At just 28, Nick Mutuma is something of a veteran on screen. He is the only original cast member of MTV Shuga that is still in the show five seasons later. Cast as Leo in the cool educational drama series, the Kenyan actor doesn’t take this feat lightly.
“I am always thankful that I’m still a part of this show because I think it’s a great show,” he tells me. “I love the fact that this is a show that Africans own. Whether you go to SA or to Lagos or wherever, it’s a dope show and young people really appreciate it.”
“More importantly, it addresses social issues that every young person is going through so it’s impactful like that. I love the fact that they’ve kept me in the show, but I want to do one more season and just bow out.”
“Here’s a spoiler alert,” he pauses as if thinking about whether to tell me or not. “Leo goes back home this season. He is tired of running way. So hopefully, Shuga one day goes back to Kenya and if it does, whatever happens to Leo, that will be my last season.”
While that may be sad news for MTV Shuga fans, it’s definitely not a loss. It’s actually a win because it frees up Mutuma to do more work. For instance, this interview takes place during the tail end of his latest visit to South Africa. He is in town to shoot a movie.
“My role is more of a supporting role in a South African film with a Kenyan twist,” he says of the film. “I’m not at liberty to talk about the project much, but there’s a new pan-African wave happening. People have realised that Africa has the potential to be united states. If you make a movie that resonates with people on the entire continent then it’s a win for you.”
However, it’s of grave concern to him that even in such undeniably African films, the lead roles are often given to American and European actors. “To be honest, it still gets to me,” he says. “If you look at projects like Sense8 – it’s a huge series for Netflix. The story takes place in different places including Kenya. But the guy they have acting as a Kenyan is from the UK.”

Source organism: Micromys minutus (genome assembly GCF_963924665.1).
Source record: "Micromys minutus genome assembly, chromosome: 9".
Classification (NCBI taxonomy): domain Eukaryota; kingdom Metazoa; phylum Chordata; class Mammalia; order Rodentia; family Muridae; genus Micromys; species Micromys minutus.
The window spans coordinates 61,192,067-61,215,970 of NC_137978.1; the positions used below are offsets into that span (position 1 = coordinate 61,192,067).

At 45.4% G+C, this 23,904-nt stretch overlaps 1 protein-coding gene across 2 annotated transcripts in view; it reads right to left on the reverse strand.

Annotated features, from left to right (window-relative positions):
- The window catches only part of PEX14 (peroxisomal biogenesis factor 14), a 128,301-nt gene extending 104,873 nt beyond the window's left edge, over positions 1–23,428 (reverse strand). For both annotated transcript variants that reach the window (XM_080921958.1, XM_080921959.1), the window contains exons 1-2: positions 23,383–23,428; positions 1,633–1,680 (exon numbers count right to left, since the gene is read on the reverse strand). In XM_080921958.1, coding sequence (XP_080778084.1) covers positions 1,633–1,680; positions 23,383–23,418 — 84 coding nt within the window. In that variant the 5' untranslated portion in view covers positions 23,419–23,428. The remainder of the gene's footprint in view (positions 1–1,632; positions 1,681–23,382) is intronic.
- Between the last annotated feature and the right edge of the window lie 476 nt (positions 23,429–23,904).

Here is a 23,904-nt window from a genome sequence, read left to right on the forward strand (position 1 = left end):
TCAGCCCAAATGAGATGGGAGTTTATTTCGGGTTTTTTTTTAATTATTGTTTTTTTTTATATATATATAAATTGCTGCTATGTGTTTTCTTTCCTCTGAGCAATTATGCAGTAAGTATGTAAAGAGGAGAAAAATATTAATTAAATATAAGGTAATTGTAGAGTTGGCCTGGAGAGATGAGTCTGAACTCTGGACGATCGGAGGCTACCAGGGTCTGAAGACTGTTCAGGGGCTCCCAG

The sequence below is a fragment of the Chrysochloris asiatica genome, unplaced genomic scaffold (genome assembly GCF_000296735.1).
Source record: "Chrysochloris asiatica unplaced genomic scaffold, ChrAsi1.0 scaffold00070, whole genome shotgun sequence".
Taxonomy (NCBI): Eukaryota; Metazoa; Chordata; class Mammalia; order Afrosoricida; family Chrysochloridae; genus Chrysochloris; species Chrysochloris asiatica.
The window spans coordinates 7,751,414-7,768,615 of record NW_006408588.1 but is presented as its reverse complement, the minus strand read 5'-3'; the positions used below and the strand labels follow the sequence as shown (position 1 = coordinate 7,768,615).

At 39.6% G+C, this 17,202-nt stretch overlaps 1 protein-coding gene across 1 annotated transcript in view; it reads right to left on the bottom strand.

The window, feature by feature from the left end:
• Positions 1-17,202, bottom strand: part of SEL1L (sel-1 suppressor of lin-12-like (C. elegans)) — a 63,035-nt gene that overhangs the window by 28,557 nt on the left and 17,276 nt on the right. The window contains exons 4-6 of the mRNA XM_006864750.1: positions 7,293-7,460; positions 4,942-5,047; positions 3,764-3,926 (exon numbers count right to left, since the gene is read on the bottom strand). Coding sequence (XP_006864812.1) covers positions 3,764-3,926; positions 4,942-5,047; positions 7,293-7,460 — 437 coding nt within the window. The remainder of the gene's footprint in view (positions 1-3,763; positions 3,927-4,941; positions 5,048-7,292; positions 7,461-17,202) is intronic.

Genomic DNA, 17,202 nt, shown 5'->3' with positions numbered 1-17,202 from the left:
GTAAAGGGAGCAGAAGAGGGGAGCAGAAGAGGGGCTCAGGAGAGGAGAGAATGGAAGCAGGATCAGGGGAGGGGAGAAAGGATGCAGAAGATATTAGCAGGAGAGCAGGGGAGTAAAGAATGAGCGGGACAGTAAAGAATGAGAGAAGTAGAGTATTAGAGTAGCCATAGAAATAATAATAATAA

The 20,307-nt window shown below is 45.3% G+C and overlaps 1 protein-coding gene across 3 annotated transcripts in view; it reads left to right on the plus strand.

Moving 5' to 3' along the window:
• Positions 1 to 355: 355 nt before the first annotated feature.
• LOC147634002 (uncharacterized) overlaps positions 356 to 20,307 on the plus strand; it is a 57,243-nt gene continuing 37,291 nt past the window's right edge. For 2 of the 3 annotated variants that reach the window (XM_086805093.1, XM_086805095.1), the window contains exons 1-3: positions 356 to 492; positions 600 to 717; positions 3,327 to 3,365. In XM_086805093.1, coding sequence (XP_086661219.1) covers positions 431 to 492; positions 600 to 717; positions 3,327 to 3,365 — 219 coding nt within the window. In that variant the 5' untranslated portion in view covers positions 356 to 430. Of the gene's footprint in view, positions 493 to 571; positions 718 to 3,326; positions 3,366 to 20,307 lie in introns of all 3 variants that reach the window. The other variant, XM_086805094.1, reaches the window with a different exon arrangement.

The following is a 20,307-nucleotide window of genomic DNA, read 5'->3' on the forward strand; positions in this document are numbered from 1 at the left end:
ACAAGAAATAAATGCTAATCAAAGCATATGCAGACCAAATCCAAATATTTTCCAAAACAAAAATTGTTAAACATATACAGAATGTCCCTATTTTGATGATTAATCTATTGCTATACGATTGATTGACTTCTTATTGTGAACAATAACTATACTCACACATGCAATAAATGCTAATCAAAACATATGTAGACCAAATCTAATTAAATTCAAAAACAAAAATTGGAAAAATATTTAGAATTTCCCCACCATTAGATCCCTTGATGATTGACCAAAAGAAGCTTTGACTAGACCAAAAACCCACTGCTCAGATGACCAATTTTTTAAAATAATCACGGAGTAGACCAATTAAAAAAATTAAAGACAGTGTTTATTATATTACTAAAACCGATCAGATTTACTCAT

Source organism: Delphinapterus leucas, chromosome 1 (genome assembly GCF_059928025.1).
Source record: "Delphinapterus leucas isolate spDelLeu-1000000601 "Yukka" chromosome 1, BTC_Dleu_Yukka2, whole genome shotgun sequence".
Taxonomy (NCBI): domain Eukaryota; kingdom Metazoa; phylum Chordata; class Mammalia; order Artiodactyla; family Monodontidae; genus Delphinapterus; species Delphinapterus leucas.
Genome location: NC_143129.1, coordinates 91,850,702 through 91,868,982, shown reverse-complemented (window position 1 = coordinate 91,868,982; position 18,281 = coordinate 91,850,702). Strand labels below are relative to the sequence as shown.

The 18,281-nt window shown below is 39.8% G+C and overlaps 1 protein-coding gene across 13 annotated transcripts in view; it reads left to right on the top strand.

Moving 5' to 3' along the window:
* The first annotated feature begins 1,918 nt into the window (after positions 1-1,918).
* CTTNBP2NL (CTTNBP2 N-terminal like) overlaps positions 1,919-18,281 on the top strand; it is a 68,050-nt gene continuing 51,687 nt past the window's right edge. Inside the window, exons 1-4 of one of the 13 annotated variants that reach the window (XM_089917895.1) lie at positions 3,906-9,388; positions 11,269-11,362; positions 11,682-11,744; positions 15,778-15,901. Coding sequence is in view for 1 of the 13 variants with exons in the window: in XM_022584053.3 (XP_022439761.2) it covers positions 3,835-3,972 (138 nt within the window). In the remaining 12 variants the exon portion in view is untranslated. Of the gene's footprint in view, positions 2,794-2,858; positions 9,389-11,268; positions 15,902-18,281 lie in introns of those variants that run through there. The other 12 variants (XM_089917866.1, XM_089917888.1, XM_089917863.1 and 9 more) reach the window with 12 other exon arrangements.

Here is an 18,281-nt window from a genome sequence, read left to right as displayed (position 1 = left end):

“We have very capable actors in Kenya,” he exclaims. “I guess it’s up to the actors to build their profiles and become bankable. Avenues like social media have really changed the game because they really do show how influential you are to your core audience and beyond. It shows whether you’re doing something with your life or not.”
With just under 133 000 followers on Instagram and 23 000 followers on Twitter, Mutuma’s influence ranges far and wide. I ask him if this, coupled with people identifying him as a key character on an educational programme, makes him act more responsibly than a typical 28-year-old would.
“It only got real to me when I was named one of the 100 Most Influential People in Kenya,” he shares. “I realised I have to be responsible with what I post and share and, most importantly, I have to stand for something. Social media has morphed from me putting out my life to putting out my work and what I stand for: pan-Africanism and the growth of the film industry in Kenya and Africa as a whole.”
He has already begun his journey with this growth by working with Nigerian director, Dolapo “LowlaDee” Adeleke on a web series called This Is It. The series, which is about the challenges of newlyweds, was recently picked up a major Naija TV network. I ask Mutuma why he wanted to be involved with a web series.
“I think online content is the future,” he admits. “I just loved what This Is It is about. The director, Lowla, and I really connected from the start. These days, it’s not uncommon to see an African artist have 3 million views on YouTube.”
He adds: “To be honest, there was nothing I’d done in the last two years that excited me. I thought I was always being typecast as the bad boy, the pretty boy. I wanted a role that matched up to where I was in my life. In your late 20s, you start thinking about marriage and slowing down and settling down. This role was just speaking to that.”
It’s interesting to note that even he, as a man, feels objectified and it doesn’t feel good when the roles are reversed.
So he tells me about the kind of character he would really love to tackle. “My dream role would be to play a villain,” he laughs heartily. “That would be interesting. I’d want to play a bad guy but in an African context.”
Showcasing the continent is a passion for Mutuma. So much so that it’s an integral part of his future plans. He tells me: “Actors are creators and we have the eye and potential to direct so I think that’s the direction I want my career to start going in. I want to just put out great content. I have a short film I’m directing that’s loosely based on the 1998 bombing of the American Embassy in Kenya. Hopefully, that will be out in August.”
We’ll look out for it.
* Catch Nick Mutuma on MTV Shuga Down South every Wednesday at 8pm on MTV Base.